Discussion topics: racialism, brahmanas, kshatriyas, vysyas, sudras
vyAsa mahAbharata in Sanskrit language. vyAsa, is also known as KRISHNA DVAIPAYANA.
--Santi Parva 181 005 (bhrigu explained to bharadvAja):
brahmaNAnAm sito varNah kshatriyANAm tu lohitah-
vaiSyAnAm pItako varNah SUdrANAm asitas tathA
English gist: brahmins have white color. kshatriyas have red color. vaisyas have yellow color. sUdras have black color.
Context in mahAbhArata epic.
mahAbhArata Epic is compared to a sugar cane full of juice. Each parva is a part of the cane. mahAbhArata has 18 main parvAs. Sub-divisions in the parvAs are also called parvAs.
Santi Parva means the Sugarcane segment of "Peace". This is the 12th volume of the mahAbhArata epic. It is very voluminous with hundreds of chapters.
Brief narration of story completed upto this point: PAnDavas and kauravas were paternal cousins. They fought a fierce battle, which resulted in annihilation of huge armies. pAnDavas were five brothers. The eldest, yudhishThira (also called dharma or, dharmarAja (the king of righteousness), became the new emperor/king.
Though yudhishThira won the battle and became the supremo, he suffered from a complex of guilt of killing grand parents, uncles, cousins, relatives. He felt that he was full of 'kilbisham', i.e. sin.
Great Grand sire and protector of the race, bhIshma pitAmaha was still alive. He was lying on a bed of arrows, awaiting the arrival of auspicious uttarAyaNa (Northern winter solstice, when sun changes his direction towards North at the line of Capricorn.)
yudhishThira fell at the feet of Grand Sire and sought solace. Grand sire bhIshma gave him a long discourse on duties of kings, what was good and what was not good, etc. This discourse is so long that we need several weeks or months to comprehend its full spirit and purport and tenor.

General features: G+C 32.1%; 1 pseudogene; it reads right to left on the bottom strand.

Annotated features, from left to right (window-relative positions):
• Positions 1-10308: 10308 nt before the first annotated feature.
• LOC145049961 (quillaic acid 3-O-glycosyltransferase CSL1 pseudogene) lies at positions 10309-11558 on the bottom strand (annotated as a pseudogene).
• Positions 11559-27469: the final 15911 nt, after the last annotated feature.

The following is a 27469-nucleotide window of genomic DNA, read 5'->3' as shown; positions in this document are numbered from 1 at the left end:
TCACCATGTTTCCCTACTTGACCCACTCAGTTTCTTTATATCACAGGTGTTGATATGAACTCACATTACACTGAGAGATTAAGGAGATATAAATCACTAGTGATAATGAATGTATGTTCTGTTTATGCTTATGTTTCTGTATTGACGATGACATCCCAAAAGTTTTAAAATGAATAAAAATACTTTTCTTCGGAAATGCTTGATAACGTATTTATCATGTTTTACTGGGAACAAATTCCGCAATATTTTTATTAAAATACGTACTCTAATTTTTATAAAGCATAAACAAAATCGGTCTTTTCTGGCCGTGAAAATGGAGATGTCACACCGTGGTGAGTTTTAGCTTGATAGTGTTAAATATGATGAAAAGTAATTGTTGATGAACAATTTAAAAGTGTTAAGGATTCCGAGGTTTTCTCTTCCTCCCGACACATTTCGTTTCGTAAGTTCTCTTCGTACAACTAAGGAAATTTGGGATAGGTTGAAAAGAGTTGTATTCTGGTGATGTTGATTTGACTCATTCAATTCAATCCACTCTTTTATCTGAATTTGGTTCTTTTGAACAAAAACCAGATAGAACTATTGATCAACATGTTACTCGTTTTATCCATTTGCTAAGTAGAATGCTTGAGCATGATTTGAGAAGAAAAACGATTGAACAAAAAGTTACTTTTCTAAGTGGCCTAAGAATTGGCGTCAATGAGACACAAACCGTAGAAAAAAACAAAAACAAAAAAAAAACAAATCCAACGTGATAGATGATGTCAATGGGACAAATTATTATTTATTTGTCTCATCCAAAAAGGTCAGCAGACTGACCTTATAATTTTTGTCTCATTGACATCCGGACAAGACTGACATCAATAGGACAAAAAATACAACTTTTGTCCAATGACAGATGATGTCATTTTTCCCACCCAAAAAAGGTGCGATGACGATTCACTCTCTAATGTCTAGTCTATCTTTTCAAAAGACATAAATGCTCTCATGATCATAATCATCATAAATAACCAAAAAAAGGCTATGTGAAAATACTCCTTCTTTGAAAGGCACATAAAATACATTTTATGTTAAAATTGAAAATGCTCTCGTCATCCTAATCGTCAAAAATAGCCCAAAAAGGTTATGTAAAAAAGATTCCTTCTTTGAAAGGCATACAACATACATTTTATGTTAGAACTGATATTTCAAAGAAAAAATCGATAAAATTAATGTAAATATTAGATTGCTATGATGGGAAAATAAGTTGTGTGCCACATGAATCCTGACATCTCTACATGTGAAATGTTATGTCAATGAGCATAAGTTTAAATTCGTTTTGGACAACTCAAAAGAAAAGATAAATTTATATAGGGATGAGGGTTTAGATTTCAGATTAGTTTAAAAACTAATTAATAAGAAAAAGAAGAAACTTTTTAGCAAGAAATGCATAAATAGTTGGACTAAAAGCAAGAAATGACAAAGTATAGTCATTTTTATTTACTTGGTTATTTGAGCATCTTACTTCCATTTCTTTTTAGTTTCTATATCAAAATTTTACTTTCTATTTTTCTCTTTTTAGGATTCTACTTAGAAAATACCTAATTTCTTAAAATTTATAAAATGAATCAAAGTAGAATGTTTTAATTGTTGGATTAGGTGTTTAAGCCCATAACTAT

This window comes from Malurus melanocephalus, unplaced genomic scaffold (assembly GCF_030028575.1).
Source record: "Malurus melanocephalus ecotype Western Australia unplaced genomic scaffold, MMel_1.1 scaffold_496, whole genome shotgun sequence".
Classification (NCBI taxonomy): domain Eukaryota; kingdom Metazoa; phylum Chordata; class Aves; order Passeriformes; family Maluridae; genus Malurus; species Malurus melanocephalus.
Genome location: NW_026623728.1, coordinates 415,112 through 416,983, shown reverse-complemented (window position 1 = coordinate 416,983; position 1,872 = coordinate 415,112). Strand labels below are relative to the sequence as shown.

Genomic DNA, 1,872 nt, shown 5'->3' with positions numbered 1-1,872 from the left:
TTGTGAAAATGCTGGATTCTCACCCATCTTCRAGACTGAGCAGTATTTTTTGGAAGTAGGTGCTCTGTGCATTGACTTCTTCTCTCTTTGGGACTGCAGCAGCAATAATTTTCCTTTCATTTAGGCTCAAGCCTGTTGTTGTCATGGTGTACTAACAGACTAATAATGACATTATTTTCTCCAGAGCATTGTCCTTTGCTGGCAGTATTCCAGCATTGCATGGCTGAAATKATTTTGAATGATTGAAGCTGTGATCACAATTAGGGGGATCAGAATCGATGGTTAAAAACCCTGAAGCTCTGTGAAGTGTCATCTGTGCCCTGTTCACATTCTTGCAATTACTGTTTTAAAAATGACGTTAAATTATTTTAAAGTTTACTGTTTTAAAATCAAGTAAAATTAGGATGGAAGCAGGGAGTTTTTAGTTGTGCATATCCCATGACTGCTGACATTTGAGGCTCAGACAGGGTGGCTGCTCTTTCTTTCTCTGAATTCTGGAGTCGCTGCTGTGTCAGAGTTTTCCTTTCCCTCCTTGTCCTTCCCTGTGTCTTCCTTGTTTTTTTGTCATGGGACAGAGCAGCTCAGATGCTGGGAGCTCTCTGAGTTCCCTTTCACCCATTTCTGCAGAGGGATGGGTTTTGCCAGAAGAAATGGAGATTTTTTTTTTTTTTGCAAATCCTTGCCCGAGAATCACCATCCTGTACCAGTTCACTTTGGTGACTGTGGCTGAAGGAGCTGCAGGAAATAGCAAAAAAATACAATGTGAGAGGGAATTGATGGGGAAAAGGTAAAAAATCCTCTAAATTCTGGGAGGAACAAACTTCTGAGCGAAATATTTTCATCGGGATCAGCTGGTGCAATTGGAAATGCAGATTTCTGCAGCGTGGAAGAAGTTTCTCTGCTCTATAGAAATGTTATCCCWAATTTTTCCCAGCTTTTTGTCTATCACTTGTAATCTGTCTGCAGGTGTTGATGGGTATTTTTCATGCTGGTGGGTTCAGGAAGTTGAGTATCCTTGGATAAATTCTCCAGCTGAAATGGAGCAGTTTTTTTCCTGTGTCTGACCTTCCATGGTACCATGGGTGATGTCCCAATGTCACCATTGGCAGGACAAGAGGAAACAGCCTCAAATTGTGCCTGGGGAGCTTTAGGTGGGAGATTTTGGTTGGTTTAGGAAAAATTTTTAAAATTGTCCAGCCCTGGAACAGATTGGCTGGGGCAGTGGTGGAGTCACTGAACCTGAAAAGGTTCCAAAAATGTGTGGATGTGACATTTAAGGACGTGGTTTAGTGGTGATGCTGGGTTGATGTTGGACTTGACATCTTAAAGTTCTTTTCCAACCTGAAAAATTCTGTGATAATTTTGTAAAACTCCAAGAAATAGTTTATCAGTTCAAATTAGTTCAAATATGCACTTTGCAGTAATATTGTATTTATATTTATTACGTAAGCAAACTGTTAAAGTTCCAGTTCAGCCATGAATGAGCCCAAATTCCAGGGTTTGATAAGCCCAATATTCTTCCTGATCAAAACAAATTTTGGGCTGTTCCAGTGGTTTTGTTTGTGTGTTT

Context of this quote in SAnti parva (vol. 12 of mahAbhArata).bhIshma was speaking to yudhishThira. bhIshma narrated the conversation between two sages. The first sage was bhrigu, here the preceptor. The second sage was bharadwAja (or bharadvAja) inquirer. bharadvAja asked bhrigu about the origin of this Universe, humans, etc. bhrigu explained him the whole thing in nearly a 100 verses.
This verse is a part of explanation of the four caste system prevailing in Hindus of India. brAhmaNas (priests), kshatrias (warriors), vysyas (agriculturists and merchants), and sUdras (or soodras = servants) were the four castes or classes. The verse attributes colors to the bodies of these casstes.
ybrao a donkey's (this blogger's) comments
Hitherto we know that Americans and Europeans have this obsession with colors of bodies of people (racialism?). People were segregated into whites, blacks, yellow colored people (mongols or Chinese?), hispanic etc. etc. Residents of India were treated as brownies.
Indians today have bodies with mixed complexions. Transformation of white body color to black over centuries is due to presence of skin pigment 'melanin' to guard against sun's heat. Less melanin meant whiter color of body. Diseases like Psoriasis can also cause loss of melanin and formation of scales, resulting in white patches and even totally white body.
Many historians accept that Aryans migrated from North Europe to North West India, through Central Asia and Afghanisthan. Great Indian patriot late LOkmAnya bAla gangAdhar tilak too felt that Aryans came to India from polar regions. I too (this blogger) personally felt that Aryans might have come from LaTvia, Lithuania, Finland or Scandinavia (Norway, Sweden), or in other words Baltics and North Sea.
Many Indians, owing to excess patriotism, seem to believe that Aryans were natives of India. They feel that India had great civilisation when Europeans didn't still learn how to clothe themselves and that Aryans dispersed from India to various parts of the world and taught civilisation to the whole world. They quote some common words between English and Sanskrit, such as mother , father, brother, two, three, etc. as evidence of Sanskrit being the mother of English. They ignore that the commonality of vocabulary was due to the common parentage of Indo European prototype, which apparently had a Scandinavian origin.